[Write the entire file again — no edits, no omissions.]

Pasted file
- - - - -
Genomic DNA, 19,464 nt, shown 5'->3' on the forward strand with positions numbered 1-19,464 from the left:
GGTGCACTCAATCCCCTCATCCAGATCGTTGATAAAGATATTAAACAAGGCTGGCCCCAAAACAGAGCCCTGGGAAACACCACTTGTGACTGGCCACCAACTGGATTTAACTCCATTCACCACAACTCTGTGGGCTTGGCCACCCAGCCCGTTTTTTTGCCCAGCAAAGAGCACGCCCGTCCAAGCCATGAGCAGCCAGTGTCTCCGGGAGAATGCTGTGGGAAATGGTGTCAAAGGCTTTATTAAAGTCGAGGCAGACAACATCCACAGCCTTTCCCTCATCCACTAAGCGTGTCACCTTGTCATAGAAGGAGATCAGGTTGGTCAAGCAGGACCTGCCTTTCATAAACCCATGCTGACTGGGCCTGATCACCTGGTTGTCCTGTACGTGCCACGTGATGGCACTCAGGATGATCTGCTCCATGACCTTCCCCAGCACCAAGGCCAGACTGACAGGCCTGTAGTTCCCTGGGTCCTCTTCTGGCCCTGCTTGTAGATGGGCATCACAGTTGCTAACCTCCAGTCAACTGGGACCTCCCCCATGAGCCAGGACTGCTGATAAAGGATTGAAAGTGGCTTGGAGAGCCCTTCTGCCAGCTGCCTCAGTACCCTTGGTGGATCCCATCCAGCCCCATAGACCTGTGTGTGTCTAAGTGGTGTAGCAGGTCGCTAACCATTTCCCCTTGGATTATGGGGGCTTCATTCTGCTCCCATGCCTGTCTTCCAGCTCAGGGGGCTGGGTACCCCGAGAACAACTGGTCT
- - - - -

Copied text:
Genomic DNA, 19,464 nt, shown 5'->3' on the forward strand with positions numbered 1-19,464 from the left:
GGTGCACTCAATCCCCTCATCCAGATCGTTGATAAAGATATTAAACAAGGCTGGCCCCAAAACAGAGCCCTGGGAAACACCACTTGTGACTGGCCACCAACTGGATTTAACTCCATTCACCACAACTCTGTGGGCTTGGCCACCCAGCCCGTTTTTTTGCCCAGCAAAGAGCACGCCCGTCCAAGCCATGAGCAGCCAGTGTCTCCGGGAGAATGCTGTGGGAAATGGTGTCAAAGGCTTTATTAAAGTCGAGGCAGACAACATCCACAGCCTTTCCCTCATCCACTAAGCGTGTCACCTTGTCATAGAAGGAGATCAGGTTGGTCAAGCAGGACCTGCCTTTCATAAACCCATGCTGACTGGGCCTGATCACCTGGTTGTCCTGTACGTGCCACGTGATGGCACTCAGGATGATCTGCTCCATGACCTTCCCCAGCACCAAGGCCAGACTGACAGGCCTGTAGTTCCCTGGGTCCTCTTCTGGCCCTGCTTGTAGATGGGCATCACAGTTGCTAACCTCCAGTCAACTGGGACCTCCCCCATGAGCCAGGACTGCTGATAAAGGATTGAAAGTGGCTTGGAGAGCCCTTCTGCCAGCTGCCTCAGTACCCTTGGTGGATCCCATCCAGCCCCATAGACCTGTGTGTGTCTAAGTGGTGTAGCAGGTCGCTAACCATTTCCCCTTGGATTATGGGGGCTTCATTCTGCTCCCATGCCTGTCTTCCAGCTCAGGGGGCTGGGTACCCCGAGAACAACTGGTCT